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Substance abuse a major impact on Pike County children

Last week, a Troy man and woman were arrested on charges of chemically endangering and injuring their 1-year-old child by exposing the child to methamphetamines.

Sheriff Russell Thomas said the crime is not as common as it once was due to a decline in meth labs, but is still a serious issue.

“When people are on drugs, they couldn’t care less about their own health, family members’ health and even their children’s health,” Thomas said. “Their health deteriorates and their way of thinking deteriorates; and taking care of their children deteriorates.”

This was once an even more prevalent problem when meth was being cooked more often right at home in Pike County, but Thomas said more teeth has been added to drug laws in recent years, making it harder to get the materials needed to manufacture the drug legally.

Thomas said the two most common drugs in Pike County now are marijuana and “ice,” both of which are typically brought into the county, not made here.

But even drug use in the home can pose dangers to children and the side effects of substance abuse even more so.

“When children are involved, what we see more than anything is the parents really don’t care about their children; they’re being raised by grandparents or somebody a lot of times courts have taken children from them because of extended drug use.”

Patricia Faircloth, director of Pike County DHR, said substance abuse is the leading cause for children entering foster care in Pike County.

“This is followed closely by domestic violence, which is a co-occurring issue usually tied to substance abuse,” Faircloth said. “Methamphetamine has become the most common drug effecting families.  The breakdown illegal drug use causes to families leads to child neglect and abuse. DHR has seen an increase in reports statewide as a result of substance abuse.”

And children are presented to DHR injured by the manufacture of the drugs or exposed to them in some way, Faircloth said.

“We have had children presented to us having been physically harmed by the manufacturing and usage of methamphetamine,” Faricloth said. “Children are testing positive for meth due to exposure by the parents. Children have ingested illegal drugs due to the drug-infested environment they may be living in.”

A study published by the National Center for Biotechnology Information (NCBI) lists some of the adverse effects children have from being in an environment with methamphetamine use or manufacture.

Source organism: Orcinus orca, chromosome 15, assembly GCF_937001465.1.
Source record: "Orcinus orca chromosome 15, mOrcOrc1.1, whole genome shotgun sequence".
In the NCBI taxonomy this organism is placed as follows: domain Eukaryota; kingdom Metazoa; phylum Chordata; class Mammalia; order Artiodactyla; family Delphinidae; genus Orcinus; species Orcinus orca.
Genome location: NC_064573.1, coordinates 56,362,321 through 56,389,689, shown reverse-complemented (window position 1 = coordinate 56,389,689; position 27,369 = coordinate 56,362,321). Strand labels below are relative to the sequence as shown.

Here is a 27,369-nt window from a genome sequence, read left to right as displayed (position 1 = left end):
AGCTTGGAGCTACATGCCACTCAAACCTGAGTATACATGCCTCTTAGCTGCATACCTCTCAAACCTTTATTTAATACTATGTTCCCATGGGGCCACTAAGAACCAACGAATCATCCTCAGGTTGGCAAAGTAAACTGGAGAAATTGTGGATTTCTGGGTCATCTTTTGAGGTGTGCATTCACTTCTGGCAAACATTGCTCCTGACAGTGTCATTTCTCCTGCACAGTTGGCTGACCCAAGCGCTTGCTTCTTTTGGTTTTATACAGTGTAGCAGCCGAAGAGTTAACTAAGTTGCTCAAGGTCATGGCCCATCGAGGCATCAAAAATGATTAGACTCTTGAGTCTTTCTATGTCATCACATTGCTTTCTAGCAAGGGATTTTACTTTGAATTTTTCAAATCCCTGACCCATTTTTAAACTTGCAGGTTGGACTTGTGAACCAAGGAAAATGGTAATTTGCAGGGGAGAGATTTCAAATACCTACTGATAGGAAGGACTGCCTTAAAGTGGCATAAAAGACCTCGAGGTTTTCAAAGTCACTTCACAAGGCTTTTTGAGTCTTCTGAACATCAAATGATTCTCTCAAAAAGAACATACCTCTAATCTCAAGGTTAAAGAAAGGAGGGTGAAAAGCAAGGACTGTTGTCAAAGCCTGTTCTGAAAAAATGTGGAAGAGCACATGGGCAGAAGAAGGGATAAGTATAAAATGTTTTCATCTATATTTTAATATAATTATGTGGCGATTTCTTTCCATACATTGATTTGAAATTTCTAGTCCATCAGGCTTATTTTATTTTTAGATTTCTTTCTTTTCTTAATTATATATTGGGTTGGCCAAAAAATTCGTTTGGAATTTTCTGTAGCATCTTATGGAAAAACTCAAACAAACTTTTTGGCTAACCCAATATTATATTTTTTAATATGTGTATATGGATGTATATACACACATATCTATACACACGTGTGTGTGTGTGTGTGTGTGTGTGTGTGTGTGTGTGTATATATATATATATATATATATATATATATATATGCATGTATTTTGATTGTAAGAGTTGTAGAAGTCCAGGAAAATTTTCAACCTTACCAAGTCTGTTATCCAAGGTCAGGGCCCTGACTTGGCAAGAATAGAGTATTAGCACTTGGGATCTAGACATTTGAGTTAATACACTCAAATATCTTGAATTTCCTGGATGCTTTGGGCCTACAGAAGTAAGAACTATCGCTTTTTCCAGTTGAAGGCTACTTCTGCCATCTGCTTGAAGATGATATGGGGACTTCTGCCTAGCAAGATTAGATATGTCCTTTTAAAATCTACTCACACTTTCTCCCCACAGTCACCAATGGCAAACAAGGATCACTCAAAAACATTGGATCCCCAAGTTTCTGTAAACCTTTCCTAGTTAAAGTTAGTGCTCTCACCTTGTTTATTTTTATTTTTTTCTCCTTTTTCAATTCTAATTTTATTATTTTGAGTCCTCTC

“Children’s body size, higher rate of growth and development, and faster metabolism and breathing rate mean that children are more likely to absorb more of the chemicals and drugs into their bodies than adults,” states the study. “The developing brain and other organ systems are more susceptible to damage at specific maturational levels …

“Methamphetamine and many of the chemicals involved in its manufacture are absorbed directly through the skin. Because young children especially have more contact than adults with their physical environment, such as the floor, soil, and other surfaces, like beds, countertops, and low tables, children are likely to be exposed to more of the drug and contaminants in their homes.”

Faircloth said there is a team in place to protect these children in Pike County.

“PCDHR has great partnerships through a multi-disciplinary team which includes the CAC, District Attorney’s office, mental health, and law enforcement,” Faircloth said. “We all work collectively to protect children from abuse, provide services to families in our community, and seek justice for those who abuse and neglect children. Exposure to substance abuse at any level can effect a child’s brain development and impede physical and emotional growth. We see children struggle in school, if they are able to attend at all. Their overall health deteriorates as they become sick more often. The dysfunction in the home causes trauma to the child.”